World Press Photo has announced that it will launch a new contest for “creative documentary photography.” With a nod to subjective and non-traditional forms of storytelling, the contest “will reward the most imaginative ways of telling stories available,” World Press said in its announcement. The contest, which has yet to be named, is slated to open October 2017.
“This contest will not have rules limiting how images are produced,” the announcement says. “Entries can be single images or stories consisting of a series of images, and the judges will make a range of awards, with recognition for work in social documentary, personal documentary, alternative imaging, innovative presentation, amongst others, always looking for the unexpected.”
In other words, photographers will be allowed to enter images they have set up, or manipulated in post-processing. Such images are expressly prohibited from the World Press Photo Contest, which is the flagship competition of the World Press Photo Foundation. The World Press Photo Contest was plagued by scandal in 2015, when 20 percent of final round entries were disqualified for excessive manipulation, and one prize was rescinded because of a staged photo. Since then, World Press has issued new rules, guidelines and procedures to ensure that future entries to the World Press Photo Contest meet traditional ethical standards of journalism.
But the World Press Photo Foundation is acknowledging and accommodating new approaches to storytelling with its new contest.
“We have a fantastic heritage of more than 60 years that has reflected developments in image making,” World Press Photo Foundation executive director Lars Boering said in a prepared statement. “We are building on that to reward the new innovations and address the enormous challenges facing all of us in the 21st century.”
Other changes include the renaming of the World Press Multimedia Contest. It will now be called the Digital Storytelling Contest, and it will be judged at the same time as the World Press Photo Contest. (Judging for the Multimedia Contest used to follow judging for the World Press Photo Contest.)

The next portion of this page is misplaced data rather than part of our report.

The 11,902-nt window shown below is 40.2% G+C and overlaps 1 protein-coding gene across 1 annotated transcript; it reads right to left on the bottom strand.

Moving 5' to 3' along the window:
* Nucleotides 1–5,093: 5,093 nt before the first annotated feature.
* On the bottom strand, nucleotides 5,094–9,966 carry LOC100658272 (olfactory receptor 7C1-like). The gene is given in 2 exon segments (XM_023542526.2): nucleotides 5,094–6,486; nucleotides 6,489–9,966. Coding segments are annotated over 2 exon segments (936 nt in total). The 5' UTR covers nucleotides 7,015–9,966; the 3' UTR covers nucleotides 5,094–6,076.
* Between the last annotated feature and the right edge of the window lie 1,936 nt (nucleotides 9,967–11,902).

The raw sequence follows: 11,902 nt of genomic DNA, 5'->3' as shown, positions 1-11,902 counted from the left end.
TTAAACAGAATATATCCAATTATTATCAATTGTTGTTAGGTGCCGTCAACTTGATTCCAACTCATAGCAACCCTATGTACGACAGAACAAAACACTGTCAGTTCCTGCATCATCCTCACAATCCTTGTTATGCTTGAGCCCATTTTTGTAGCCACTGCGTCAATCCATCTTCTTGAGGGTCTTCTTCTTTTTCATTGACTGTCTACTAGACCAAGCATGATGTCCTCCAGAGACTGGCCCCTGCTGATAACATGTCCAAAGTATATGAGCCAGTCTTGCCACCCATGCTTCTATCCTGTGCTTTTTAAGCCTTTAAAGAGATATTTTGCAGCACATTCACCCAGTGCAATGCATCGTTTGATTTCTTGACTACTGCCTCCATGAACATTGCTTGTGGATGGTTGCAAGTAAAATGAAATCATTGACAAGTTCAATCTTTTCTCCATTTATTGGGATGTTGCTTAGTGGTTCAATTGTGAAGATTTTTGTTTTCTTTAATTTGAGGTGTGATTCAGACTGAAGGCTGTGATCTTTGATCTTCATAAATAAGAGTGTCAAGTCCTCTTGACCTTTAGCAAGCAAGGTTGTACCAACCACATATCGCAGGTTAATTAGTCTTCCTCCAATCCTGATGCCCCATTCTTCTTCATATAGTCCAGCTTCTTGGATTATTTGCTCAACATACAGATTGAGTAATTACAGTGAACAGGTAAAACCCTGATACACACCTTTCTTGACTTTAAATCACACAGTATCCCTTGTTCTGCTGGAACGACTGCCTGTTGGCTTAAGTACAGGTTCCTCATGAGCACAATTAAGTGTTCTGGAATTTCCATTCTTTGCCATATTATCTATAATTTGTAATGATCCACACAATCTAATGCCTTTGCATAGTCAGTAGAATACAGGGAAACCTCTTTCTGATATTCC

“The Digital Storytelling Contest rewards those storytellers producing the best digital forms of visual journalism presented,” World Press said in its announcement. “Both the new name and new schedule for this contest underscore the fact that digital storytelling is now at the heart of visual journalism and deserves greater recognition.”
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Protesting the election of Donald Trump in Los Angeles. ©Los Angeles Times/Marcus Yam Los Angeles Times photographer Marcus Yam has won 2016 Newspaper Photographer of the Year honors at the 74th Pictures of the Year International competition. Yam won for a portfolio that included images from stories about the 2016 wildfires in California, the emotional... More ›
Balloons are released in memory of Siretha White and Starkeisha Reed, Englewood, Chicago, 2009. ©Carlos Javier Ortiz Carlos Javier Ortiz, a photojournalist and filmmaker who has documented the effects of violence in Chicago for more than a decade, has been named one of four winners of the 2017 Studs Terkel Community Media Award. He is... More ›